Treasury Buyers Prepare for 30-Year Bond Sale After Yield Tumbleby and
U.S. 10-year debt sold at lowest yield since 2012 on Wednesday
Demand for Treasuries climbs amid global central-bank easing
A day after investors proved they’re still interested in buying Treasuries amid tumbling yields, a sale of 30-year securities will give them another opportunity to snap up bonds.
The U.S. on Wednesday sold $23 billion of 10-year notes at their lowest yield in four years. Demand from a group of buyers that includes foreign central banks and mutual funds was near record levels. A three-year note sale a day earlier also drew the strongest demand of 2016. Thursday’s auction will offer $15 billion of bonds due in three decades.
In some ways, the demand flies in the face of warnings from investors such as Bill Gross and Jeffrey Gundlach that the bond market is in a bubble because of unprecedented monetary stimulus from the Bank of Japan to the Bank of England and the European Central Bank. Yet their policies, including bond purchases, are sending yield-seeking investors to the U.S., where the Federal Reserve is looking to raise interest rates. That’s capping yields at a time when almost $9 trillion of sovereign debt worldwide yields less than zero.
“The combination of BOE, BOJ easing and possible expansion from the ECB is crowding out private investors, as these central banks are vacuuming the bond markets,” said Jens Peter Sorensen, chief analyst at Danske Bank A/S in Copenhagen. “Hence, investors are looking to buy alternatives where there is no quantitative easing distortion. It seems that the market does not believe that the Fed will hike despite the labor-market data,” he said, referring to a report last week showing better-than-forecast July jobs growth.
Benchmark 10-year note yields rose one basis point, or 0.01 percentage point, to 1.52 percent as of 9:54 a.m. in New York, Bloomberg Bond Trader data show. The price of the 1.5 percent security due in August 2026 was 99 27/32. Ten-year yields reached a record low 1.318 percent on July 6.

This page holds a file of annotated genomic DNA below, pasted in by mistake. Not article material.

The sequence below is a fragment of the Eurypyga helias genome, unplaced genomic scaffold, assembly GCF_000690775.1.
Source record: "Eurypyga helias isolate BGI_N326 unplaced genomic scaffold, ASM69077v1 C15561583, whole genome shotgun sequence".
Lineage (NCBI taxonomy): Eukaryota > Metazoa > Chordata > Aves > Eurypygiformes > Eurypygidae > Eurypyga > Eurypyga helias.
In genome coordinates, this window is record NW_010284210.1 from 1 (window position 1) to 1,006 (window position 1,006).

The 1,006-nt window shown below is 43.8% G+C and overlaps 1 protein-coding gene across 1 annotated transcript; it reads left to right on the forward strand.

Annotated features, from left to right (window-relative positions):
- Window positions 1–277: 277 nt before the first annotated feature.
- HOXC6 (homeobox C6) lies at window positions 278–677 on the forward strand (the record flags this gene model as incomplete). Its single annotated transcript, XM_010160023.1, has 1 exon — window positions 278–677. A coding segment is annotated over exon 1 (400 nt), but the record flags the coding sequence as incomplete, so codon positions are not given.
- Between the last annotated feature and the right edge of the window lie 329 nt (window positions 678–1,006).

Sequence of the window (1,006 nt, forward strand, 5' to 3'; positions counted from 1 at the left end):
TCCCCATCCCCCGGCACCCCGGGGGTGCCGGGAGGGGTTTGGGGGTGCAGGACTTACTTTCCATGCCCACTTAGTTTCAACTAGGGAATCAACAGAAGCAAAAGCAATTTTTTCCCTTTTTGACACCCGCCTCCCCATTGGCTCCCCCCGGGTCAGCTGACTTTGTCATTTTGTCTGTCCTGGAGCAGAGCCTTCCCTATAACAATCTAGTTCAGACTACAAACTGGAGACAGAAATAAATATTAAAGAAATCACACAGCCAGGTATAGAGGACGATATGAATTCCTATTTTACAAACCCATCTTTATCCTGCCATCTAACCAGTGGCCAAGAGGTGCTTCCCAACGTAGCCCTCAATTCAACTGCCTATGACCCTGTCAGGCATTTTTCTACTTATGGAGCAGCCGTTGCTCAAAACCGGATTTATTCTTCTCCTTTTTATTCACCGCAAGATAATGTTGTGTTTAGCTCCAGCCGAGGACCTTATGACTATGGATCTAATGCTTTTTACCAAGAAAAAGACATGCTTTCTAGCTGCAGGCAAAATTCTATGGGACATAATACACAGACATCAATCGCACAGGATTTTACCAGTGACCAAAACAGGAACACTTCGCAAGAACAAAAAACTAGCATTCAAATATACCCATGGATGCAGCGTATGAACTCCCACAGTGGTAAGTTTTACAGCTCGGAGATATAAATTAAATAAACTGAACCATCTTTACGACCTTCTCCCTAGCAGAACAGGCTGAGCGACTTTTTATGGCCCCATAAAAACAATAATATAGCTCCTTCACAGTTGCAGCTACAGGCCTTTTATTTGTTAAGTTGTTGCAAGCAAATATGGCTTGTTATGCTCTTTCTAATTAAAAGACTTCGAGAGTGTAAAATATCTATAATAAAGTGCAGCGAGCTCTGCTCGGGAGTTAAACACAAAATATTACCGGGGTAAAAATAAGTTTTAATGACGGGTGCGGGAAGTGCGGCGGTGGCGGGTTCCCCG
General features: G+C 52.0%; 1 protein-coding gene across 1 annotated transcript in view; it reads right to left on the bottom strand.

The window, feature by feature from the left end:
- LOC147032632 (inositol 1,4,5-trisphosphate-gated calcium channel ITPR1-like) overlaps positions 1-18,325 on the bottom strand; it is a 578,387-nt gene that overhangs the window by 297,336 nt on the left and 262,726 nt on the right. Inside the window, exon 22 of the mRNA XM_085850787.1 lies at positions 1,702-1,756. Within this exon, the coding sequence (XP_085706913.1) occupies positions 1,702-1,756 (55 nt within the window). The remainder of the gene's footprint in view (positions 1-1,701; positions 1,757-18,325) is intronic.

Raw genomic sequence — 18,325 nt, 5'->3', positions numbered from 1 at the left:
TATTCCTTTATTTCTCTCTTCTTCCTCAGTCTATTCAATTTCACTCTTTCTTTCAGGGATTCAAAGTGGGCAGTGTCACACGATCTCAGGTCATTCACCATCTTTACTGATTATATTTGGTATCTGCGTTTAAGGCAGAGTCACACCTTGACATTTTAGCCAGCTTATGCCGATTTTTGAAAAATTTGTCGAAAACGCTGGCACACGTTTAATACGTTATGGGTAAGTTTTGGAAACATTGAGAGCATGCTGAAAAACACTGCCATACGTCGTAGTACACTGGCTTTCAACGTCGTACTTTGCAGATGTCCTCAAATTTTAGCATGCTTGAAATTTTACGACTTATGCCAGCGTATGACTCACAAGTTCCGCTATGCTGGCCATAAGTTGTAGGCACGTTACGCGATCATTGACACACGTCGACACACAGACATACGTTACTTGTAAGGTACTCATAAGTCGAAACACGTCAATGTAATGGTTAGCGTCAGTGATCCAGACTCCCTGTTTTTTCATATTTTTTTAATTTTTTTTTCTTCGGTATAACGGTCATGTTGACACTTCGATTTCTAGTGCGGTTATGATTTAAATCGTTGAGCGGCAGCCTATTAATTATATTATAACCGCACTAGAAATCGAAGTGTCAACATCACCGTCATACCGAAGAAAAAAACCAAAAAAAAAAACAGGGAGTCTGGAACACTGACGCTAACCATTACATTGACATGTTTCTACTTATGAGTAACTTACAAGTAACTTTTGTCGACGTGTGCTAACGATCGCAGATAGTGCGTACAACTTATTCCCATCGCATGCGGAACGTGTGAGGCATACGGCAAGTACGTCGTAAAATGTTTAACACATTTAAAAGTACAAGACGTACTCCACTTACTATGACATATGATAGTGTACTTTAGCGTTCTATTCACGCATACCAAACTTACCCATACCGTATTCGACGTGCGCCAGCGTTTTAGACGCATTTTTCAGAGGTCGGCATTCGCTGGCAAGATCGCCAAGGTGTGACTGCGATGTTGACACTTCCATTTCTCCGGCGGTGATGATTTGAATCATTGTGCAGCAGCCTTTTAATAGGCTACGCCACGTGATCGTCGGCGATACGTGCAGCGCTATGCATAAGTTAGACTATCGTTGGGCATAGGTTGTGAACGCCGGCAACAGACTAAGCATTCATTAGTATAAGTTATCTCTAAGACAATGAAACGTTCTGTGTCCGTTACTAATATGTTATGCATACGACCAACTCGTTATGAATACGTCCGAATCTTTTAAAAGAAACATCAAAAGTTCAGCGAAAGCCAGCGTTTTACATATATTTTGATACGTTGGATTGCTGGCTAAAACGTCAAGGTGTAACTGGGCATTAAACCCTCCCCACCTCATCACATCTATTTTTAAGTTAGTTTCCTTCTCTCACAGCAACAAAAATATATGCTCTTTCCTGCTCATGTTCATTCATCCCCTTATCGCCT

U.S. 30-year yields rose two basis points to 2.25 percent.
Indirect bidders, a category that encompasses foreign central banks, returned in droves at Wednesday’s auction, after last month purchasing the least since January 2015. They bought about 72 percent, compared with the past year’s average of about 64 percent. Primary dealers, the bond firms obligated to bid at the government’s sales, were left with 20 percent, compared with 38 percent in the previous sale.
The U.S. debt rally followed gains in the U.K., where the BOE has expanded quantitative easing. The U.K.’s central bank said it received sales offers for 4.71 times the debt it planned to buy at an operation Wednesday, in contrast to the previous day, when it failed to find enough sellers of longer-dated gilts.
“If central banks are continually taking supply out of the market, it’s very difficult for those rates to move up appreciably,” said Tom Tucci, head of Treasuries trading in New York at CIBC World Markets Corp.